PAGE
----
Interview: Jung Hwa Kim | University of Nevada, Las Vegas

Interview: Jung Hwa Kim |  University of Nevada, Las Vegas

For Jung Hwa Kim, who joined UNLV in the fall of 2022, the idea that landscape architecture combines art and science was of great importance in determining the career field she chose to pursue.

“As a child, I enjoyed working with numbers in mathematics, even though I don’t consider myself a mathematics expert,” Kim says. “I had a passion for drawing as well, although I was not completely confident in my artistic abilities. In addition, I had a deep love for geography and history. So, I went on a quest to find something that would fill these interests and found landscape architecture, which turned out to be a truly interdisciplinary field.

Kim is a historian and landscape architect in the UNLV School of Architecture with an interest in 19th- and 20th-century garden and open space art. Her studies have been funded by distinguished institutions such as the Korean Ministry of Education, the National Research Foundation of South Korea, the Robert H.

After obtaining a bachelor’s, master’s and doctorate. Kim holds a degree from Seoul National University and has worked as a landscape architect for several design firms in Seoul. She has also taught at Gachon University, Seoul University, and Sungkyunkwan University in Seoul.

What were some of your professional experiences before coming to UNLV?

Before joining UNLV, I had the privilege of spending time in Berlin, Germany, where I worked as a postdoctoral fellow in 4A_LAB, an interdisciplinary program with the theme “Plants,” at the Kunsthistorisches Florence (Max Planck Institute for the History of Art in Florence). During this period, I undertook a research project entitled “Forests and Invented Forests: Tree Groups, Displays, and Networks in the First Korean Arboretum, 1922-1948.” This project investigated the historical foundations and ideals that influenced the concept of scientific forestry, not only in eighteenth-century Germany, but also in nineteenth-century Japan. I also studied how the first Korean nursery succeeded in conveying the principles of scientific forestry through landscape design.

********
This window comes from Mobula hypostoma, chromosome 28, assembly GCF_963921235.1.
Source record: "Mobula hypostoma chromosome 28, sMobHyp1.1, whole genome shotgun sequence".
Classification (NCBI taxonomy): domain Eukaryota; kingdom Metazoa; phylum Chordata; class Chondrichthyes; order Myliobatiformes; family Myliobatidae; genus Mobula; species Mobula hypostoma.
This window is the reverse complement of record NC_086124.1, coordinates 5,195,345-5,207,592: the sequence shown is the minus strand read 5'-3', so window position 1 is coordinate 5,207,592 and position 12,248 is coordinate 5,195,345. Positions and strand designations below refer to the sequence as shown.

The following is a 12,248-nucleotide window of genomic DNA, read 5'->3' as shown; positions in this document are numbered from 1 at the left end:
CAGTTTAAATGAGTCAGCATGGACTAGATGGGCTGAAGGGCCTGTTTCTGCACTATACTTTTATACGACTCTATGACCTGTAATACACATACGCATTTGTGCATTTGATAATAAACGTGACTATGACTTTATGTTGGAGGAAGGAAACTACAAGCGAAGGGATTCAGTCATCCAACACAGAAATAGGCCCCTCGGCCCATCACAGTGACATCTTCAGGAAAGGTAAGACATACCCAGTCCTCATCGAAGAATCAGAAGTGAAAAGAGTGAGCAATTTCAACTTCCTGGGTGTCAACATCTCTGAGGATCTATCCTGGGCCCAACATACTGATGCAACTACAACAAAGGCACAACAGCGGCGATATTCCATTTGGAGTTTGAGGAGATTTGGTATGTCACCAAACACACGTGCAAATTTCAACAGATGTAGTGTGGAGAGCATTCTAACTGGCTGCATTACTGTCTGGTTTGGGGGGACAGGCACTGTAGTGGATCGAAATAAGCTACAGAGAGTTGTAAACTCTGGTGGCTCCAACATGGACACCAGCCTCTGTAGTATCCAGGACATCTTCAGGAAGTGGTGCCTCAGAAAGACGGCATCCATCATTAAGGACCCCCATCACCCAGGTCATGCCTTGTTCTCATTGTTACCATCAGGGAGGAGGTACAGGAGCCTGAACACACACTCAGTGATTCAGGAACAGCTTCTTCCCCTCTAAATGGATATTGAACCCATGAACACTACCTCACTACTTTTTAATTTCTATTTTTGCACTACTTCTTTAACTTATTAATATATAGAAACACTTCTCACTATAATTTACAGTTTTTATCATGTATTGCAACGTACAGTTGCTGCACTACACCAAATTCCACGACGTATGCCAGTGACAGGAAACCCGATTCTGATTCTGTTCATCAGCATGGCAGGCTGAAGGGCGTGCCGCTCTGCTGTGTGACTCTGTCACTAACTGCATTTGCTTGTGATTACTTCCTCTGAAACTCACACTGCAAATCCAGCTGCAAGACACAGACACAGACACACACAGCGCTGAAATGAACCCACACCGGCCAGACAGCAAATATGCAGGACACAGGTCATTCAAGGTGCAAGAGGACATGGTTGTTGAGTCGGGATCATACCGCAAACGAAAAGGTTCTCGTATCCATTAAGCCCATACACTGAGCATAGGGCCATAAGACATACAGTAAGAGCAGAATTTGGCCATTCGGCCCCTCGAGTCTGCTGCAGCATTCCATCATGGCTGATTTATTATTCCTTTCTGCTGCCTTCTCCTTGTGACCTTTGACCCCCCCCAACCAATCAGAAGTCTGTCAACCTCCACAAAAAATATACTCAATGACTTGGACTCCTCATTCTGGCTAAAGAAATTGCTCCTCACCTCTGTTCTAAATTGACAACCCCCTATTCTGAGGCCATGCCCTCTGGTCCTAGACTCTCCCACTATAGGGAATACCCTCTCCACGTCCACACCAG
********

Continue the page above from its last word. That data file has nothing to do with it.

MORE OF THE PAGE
Between 2008 and 2012, I worked for several design firms in Seoul, South Korea, as a landscape architect. Among the variety of projects to which I have contributed, a particular highlight is Seoul Park in Tashkent, Uzbekistan. Here I dedicated myself to formulating a balanced plan that combined vernacular and international landscape elements. This design aims to create a space that resonates with both ethnic Koreans living in post-Soviet countries and the local Uzbek community.

Tell us about something in your office and what it represents to you.

All the interesting drawings surrounding me are from the landscape architecture design studio for third year students. For the fall 2023 semester, my students are working on the future development of the North Belt Trail, which is currently in the design process and expected to be completed within the next five years. In collaboration with the City of North Las Vegas Parks and Recreation Department team, they have completed the site analysis and are now moving on to the master plan and detailed design processes. Since I see them three times a week in the studio, their passion for design and concern for the environment are very inspiring and help me discover research topics around Las Vegas.